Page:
Friday, 13 March 2009

Philharmonia/Salonen - Schoenberg and Zemlinsky, 12 March 2009

Royal Festival Hall

Schoenberg – Verklärte Nacht
Zemlinsky – Lyrische Symphonie, op.18

Solveig Kringelborn (soprano)
Juha Uusitalo (bass-baritone)
Philharmonia Orchestra
Esa-Pekka Salonen (conductor)

London buses spring to mind – an unusual reaction, I suspect, to so Viennese a programme: Schoenberg and Zemlinsky. But whilst Verklärte Nacht seems ubiquitous in terms of recordings, it had been a while since I have heard it in concert, or at least it had been until Tuesday’s Britten Sinfonia lunchtime concert. That, however, presented the original sextet version, whereas here we heard the second of Schoenberg’s orchestral versions, from 1943. I have always ultimately preferred the Brahmsian sound of the original, but there is certainly compensation in the sheer luxury of the sound from a full orchestral string section – such as Karajan’s Berlin Philharmonic, still to my mind the greatest orchestral recording, or, in a performance I heard a few years ago, the Vienna Philharmonic under Boulez. I have less frequently been convinced by the chamber orchestra approach: neither one thing nor the other, although I should make an exception for Heinz Holliger’s wonderful recording with the Chamber Orchestra of Europe, which manages to combine many of the best aspects of both. This, anyway, is a preamble to saying that Esa-Pekka Salonen wisely opted for a full complement of Philharmonia strings.

Did this choice pay off? On the whole, yes. I have little to quibble about in terms of the orchestral performance. These are not, of course, the strings of Vienna. Nevertheless, any hint of thinness was but fleeting; indeed, there was often a truly Brahmsian richness, not least in the tremolo passages from double basses and ’cellos. On occasion one even heard a sweetness suggestive of the ‘City of Dreams’, which gives its name to this concert series. There were more than a few hints of Mahlerian neuroticism, for instance in the increased intensity of vibrato upon certain notes. The solo work of leader Zsolt-Tihamér Visontay was as aristocratic as we have come to expect but no less noteworthy for that.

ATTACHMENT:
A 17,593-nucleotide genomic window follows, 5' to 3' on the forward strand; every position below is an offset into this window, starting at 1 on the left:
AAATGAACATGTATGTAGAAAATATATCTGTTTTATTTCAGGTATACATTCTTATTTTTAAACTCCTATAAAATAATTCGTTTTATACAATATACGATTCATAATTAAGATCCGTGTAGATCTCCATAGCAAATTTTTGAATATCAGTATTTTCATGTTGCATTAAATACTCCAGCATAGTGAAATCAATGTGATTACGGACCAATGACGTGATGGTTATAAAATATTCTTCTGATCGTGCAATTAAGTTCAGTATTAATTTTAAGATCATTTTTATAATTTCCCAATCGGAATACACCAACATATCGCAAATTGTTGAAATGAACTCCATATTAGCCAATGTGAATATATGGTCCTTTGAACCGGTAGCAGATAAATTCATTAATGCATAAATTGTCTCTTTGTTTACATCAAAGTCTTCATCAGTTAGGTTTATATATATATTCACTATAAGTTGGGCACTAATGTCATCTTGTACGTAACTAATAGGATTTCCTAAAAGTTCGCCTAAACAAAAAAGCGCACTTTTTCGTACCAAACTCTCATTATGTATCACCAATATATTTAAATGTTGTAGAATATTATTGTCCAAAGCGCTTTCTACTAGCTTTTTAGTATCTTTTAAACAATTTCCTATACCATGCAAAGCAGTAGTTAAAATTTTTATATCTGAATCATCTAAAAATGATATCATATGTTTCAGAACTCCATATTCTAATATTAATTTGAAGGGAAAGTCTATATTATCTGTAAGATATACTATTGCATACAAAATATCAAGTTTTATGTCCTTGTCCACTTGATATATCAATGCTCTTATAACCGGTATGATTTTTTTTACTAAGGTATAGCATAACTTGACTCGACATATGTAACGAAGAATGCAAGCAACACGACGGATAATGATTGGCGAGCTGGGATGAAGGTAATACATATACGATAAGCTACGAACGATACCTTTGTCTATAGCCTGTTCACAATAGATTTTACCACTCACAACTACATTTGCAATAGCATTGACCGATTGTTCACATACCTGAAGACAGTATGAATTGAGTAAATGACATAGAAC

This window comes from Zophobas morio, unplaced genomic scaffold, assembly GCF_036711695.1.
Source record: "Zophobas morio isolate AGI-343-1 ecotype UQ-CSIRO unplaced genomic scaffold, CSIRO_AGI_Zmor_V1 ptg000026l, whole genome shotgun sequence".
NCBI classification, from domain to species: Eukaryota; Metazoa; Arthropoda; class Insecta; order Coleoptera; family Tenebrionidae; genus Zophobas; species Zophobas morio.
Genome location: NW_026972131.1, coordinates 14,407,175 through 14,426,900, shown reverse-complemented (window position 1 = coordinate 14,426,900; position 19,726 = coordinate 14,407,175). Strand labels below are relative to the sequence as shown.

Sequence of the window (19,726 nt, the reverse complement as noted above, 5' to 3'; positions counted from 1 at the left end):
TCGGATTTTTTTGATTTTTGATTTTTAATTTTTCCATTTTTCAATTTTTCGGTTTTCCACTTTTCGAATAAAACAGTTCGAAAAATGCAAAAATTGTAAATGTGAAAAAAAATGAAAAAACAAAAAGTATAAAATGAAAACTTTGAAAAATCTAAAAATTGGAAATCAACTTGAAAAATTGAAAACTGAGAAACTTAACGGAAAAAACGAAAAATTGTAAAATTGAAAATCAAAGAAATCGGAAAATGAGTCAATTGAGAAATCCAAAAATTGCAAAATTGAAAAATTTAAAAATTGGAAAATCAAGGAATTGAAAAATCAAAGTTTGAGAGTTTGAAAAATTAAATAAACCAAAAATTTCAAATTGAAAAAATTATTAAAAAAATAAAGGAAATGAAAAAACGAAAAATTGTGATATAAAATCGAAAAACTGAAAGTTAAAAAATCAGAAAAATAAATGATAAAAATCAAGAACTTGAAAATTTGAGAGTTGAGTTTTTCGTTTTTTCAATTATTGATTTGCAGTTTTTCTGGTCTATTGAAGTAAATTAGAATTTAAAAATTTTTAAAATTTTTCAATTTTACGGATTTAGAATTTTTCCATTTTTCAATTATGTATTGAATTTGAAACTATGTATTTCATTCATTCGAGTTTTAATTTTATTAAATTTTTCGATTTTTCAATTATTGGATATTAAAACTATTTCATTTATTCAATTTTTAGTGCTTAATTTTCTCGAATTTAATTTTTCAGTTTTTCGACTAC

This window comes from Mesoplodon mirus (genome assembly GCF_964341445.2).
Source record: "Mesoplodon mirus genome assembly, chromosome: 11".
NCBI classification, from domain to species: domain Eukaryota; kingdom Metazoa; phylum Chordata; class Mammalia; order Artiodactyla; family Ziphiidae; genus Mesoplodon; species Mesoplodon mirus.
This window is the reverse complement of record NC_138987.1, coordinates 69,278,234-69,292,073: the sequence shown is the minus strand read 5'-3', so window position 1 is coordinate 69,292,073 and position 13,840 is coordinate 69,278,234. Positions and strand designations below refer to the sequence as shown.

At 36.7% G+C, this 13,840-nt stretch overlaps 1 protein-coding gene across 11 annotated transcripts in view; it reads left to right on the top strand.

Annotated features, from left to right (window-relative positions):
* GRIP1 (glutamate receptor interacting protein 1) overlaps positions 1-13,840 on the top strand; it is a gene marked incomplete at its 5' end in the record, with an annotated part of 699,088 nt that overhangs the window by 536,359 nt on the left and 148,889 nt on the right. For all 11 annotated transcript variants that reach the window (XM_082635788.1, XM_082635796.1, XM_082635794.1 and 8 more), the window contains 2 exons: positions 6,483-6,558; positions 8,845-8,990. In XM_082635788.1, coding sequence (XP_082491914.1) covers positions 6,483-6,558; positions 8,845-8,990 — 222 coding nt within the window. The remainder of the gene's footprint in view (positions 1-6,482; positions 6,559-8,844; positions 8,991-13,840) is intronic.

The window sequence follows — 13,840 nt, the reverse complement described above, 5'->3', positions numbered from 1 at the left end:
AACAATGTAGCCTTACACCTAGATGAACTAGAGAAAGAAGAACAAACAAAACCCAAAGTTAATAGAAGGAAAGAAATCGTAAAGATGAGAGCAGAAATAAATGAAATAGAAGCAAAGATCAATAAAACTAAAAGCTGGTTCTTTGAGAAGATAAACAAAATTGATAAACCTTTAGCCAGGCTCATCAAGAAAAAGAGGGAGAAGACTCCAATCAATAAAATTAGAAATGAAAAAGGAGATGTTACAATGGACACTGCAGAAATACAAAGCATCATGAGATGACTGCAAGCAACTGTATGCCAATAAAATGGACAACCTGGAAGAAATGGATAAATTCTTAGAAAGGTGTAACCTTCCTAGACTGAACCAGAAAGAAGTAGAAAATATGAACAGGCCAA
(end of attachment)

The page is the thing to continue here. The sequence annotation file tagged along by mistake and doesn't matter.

What reservations I had, and I should not wish to exaggerate them, relate to Salonen’s interpretation rather than the Philharmonia’s execution. The work was played very much as an orchestral piece, which is fair enough, and sounded very much conducted, which of course it was. I liked very much the Nordic cool imparted to the opening bars but the race was a little frantic towards the hothouse and I am not sure that the latter should really have been our destination. We are concerned, after all, with a moonlit forest, both literally and symbolically. Sometimes, the reading sounded a little too consciously moulded; art is often better employed to conceal art. The often extreme shifts of tempo worked better on some occasions than others, though it is only fair to note the considerable excitement of the faster, almost operatic passages. Where I felt short-changed was in the relative lack of transfiguration. The final section lacked that sense of elevation, programmatic and tonal, which the finest performances will variously impart. Salonen’s superlative Gurrelieder was always going to be a hard act to follow.

Nevertheless, the conductor managed to do just this in Zemlinsky’s Lyric Symphony. This work, I think, is close to a masterpiece; there is true greatness to be heard here – and heard it was. Schoenberg, no less, opined in 1949: ‘I always firmly believed that he was a great composer and I still believe this. It is possible that his time will come sooner than we think.’ Salonen could well be the man to make sceptics reconsider, for there could be no doubt from this performance that, unlike the increasingly bizarre claims heard from a vocal gang of Korngold devotees, Schoenberg’s words are worth considering, even if ultimately they might transpire to be a little generous. The Royal Opera would certainly be better off considering a Zemlinsky sequel to Die tote Stadt rather than reviving the ludicrous Das Wunder der Heliane, a work heard in all its dubious glory a little over a year ago from the London Philharmonic under Vladimir Jurowski. Where Korngold, even at his best, conjures up effect, Zemlinsky clearly means what he says in the Lyric Symphony.